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Tales From Earthsea (The Earthsea Cycle Series Book 5) by [Ursula K. Le Guin]

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Tales From Earthsea (The Earthsea Cycle Series Book 5) Kindle Edition

4.6 out of 5 stars 749 ratings

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Editorial Reviews

Amazon.com Review

Winner of five Nebula and five Hugo Awards, the National Book Award, the Newbery, and many other awards, Ursula K. Le Guin is one of the finest authors ever to write science fiction and fantasy. Her greatest creation may be the powerful, beautifully written, and deeply imagined Earthsea Cycle, which inhabits the rarified air at the pinnacle of modern fantasy with J.R.R. Tolkien's Lord of the Rings trilogy and Jane Yolen's Chronicles of Great Alta. The books of the Earthsea Cycle are A Wizard of Earthsea (1968), The Tombs of Atuan (1971), The Farthest Shore (1972), the Nebula-winning Tehanu (1990), and now, Tales of Earthsea (2001).

If you have never read an Earthsea book, this collection isn't the place to start, as the author points out in her thoughtful foreword; begin with A Wizard of Earthsea. If you insist on starting with Tales of Earthsea, read the foreword and the appended "Description of Earthsea" before proceeding to the five stories (three of which are original to this book).

The opening story, "The Finder," occupies a third of the volume and has the strength and insight of a novel. This novella describes the youth of Otter, a powerful but half-trained sorcerer, and reveals how Otter came to an isle that cannot be found, and played a role in the founding of the great Roke School. "Darkrose and Diamond" tells of two lovers who would turn their backs on magic. In "The Bones of the Earth," an aging wizard and his distant pupil must somehow join forces to oppose an earthquake. Ged, the Archmage of Earthsea, appears in "On the High Marsh" to find the mad and dangerous mage he had driven from Roke Island. And in "Dragonfly," the closing story, a mysterious woman comes to the Roke School to challenge the rule that only men may be mages. "Dragonfly" takes place a few years after Tehanu and is the bridge between that novel and the next novel, The Other Wind (fall 2001). --Cynthia Ward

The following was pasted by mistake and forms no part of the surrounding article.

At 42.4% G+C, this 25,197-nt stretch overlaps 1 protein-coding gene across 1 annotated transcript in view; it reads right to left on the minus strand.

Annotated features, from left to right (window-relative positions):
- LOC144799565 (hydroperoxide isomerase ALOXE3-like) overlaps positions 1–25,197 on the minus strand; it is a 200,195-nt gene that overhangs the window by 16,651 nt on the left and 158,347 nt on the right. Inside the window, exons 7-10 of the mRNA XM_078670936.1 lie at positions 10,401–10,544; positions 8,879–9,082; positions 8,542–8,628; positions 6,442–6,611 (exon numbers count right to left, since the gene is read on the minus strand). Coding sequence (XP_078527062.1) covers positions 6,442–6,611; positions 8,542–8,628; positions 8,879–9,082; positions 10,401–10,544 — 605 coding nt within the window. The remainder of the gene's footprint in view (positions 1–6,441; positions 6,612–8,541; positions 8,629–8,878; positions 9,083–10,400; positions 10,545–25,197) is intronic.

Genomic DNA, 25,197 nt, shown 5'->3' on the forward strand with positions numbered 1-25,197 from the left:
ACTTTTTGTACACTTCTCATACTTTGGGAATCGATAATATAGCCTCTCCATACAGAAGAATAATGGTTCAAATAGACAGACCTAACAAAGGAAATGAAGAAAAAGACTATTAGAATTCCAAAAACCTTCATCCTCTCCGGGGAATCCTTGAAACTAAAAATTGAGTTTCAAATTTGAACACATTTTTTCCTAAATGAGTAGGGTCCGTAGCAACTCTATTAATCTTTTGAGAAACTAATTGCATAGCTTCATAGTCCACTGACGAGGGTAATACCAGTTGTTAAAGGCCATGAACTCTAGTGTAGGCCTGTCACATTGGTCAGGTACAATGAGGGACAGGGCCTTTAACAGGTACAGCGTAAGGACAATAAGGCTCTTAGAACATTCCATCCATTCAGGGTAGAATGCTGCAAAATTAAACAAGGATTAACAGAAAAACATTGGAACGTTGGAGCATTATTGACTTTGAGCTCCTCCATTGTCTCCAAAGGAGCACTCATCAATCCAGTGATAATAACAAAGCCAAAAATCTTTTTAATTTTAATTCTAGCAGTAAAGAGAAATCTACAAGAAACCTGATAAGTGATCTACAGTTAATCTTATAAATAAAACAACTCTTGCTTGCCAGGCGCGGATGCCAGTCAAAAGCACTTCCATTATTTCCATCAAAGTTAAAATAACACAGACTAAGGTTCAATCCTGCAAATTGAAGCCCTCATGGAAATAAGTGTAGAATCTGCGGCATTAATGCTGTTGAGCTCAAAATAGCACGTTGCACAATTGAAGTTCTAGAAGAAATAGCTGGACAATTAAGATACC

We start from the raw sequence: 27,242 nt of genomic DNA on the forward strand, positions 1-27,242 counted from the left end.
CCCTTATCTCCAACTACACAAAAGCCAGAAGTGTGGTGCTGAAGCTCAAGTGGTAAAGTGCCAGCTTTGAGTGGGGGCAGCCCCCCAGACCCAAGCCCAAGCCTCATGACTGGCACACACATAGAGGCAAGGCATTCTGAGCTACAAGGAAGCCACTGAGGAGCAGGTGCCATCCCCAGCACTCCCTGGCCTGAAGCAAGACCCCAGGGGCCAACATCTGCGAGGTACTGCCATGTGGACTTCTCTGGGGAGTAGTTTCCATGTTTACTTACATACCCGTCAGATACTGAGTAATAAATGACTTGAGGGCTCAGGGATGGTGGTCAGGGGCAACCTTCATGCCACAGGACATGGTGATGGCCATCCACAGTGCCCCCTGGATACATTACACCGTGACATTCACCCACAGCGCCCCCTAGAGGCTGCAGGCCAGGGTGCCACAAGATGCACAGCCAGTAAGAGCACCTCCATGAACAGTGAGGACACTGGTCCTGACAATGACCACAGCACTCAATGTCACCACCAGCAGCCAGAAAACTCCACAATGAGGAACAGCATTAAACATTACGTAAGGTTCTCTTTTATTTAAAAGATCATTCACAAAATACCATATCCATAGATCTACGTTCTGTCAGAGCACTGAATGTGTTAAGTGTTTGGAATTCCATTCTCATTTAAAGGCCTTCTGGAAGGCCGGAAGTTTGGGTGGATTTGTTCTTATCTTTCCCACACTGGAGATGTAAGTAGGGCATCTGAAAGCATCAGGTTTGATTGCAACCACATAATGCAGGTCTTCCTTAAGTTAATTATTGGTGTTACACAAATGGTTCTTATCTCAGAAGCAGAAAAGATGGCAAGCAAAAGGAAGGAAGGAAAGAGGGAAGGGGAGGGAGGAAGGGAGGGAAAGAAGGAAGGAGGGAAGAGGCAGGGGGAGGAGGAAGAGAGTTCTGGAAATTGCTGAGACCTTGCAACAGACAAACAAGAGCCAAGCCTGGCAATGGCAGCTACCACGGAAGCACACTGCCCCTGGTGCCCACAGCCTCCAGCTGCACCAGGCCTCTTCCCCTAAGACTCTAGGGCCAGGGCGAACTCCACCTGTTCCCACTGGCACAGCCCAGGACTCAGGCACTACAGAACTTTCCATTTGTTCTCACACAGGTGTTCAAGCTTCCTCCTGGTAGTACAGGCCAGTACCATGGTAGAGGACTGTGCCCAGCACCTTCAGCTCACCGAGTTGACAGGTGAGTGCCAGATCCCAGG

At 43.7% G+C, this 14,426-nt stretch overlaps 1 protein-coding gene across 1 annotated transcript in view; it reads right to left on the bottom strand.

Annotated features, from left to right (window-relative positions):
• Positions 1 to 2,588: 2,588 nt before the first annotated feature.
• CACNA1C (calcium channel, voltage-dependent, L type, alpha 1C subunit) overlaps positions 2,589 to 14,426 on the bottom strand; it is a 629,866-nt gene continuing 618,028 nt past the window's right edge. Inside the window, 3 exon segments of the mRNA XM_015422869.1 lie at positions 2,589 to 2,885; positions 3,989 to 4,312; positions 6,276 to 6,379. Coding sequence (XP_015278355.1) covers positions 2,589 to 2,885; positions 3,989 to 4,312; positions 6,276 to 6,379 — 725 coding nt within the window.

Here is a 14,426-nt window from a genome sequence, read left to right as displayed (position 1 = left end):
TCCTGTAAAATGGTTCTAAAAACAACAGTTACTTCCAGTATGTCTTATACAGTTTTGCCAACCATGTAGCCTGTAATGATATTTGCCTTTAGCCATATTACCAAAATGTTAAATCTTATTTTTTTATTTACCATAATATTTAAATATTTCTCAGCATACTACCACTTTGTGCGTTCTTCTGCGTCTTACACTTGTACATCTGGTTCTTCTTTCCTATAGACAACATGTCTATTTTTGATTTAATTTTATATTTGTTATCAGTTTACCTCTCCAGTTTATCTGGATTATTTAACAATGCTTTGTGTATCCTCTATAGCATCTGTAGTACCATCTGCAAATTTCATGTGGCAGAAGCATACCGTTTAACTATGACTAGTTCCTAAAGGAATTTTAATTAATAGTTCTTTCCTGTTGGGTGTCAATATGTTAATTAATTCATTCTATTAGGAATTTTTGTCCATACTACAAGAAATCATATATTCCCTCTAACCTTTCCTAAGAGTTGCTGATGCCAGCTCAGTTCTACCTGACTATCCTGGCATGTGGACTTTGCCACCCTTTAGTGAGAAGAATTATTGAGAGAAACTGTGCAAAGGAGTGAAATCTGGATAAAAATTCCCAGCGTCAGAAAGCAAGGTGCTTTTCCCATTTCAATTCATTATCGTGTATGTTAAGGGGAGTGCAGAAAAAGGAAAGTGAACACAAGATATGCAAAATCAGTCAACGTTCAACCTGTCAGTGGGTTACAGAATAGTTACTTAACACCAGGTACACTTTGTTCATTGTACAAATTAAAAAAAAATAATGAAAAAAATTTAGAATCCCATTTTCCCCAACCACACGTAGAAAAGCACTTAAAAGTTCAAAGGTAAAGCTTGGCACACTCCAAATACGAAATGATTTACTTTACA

--This text refers to an alternate kindle_edition edition.

From Publishers Weekly

In this stellar collection, which includes a number of original stories, Le Guin (The Telling; Four Ways to Forgiveness; etc.) makes a triumphant return to the magic-drenched world of Earthsea. The opening novella, The Finder, set some 300 years before the birth of Ged, the hero of A Wizard of Earthsea (1968), details both the origin of the school for wizards on Roke Island and the long-suppressed role that women and women's magic played in the founding of that institution. "The Bones of the Earth" describes Ogion, Ged's first great teacher, when he was a young man, centering on that wizard's loving relationship with his own mentor. "Darkrose and Diamond" is also a love story of sorts, about a young man who'd rather be a musician than a mage and the witch girl he loves. "On the High Marsh," the only story in which Ged himself appears, albeit in a secondary role, is a touching tale of madness and redemption. Finally, in the novella Dragonfly, a tale set immediately after the events related in her Nebula Award-winning novel Tehanu (1990), Le Guin tells the story of a young girl who chooses to defy the ban on female mages, tries to enroll in the school on Roke Island and, in doing so, initiates great changes to the world of Earthsea. In her seventies, Le Guin is still at the height of her powers, a superb stylist with a knack for creating characters who are both wise and deeply humane. The publication of this collection is a major event in fantasy literature. (May) FYI: In addition to five Hugo and five Nebula awards, Le Guin has won the Kafka Award, a Pushcart Prize and the Harold D. Vursell Memorial Award from the American Academy of Arts and Letters.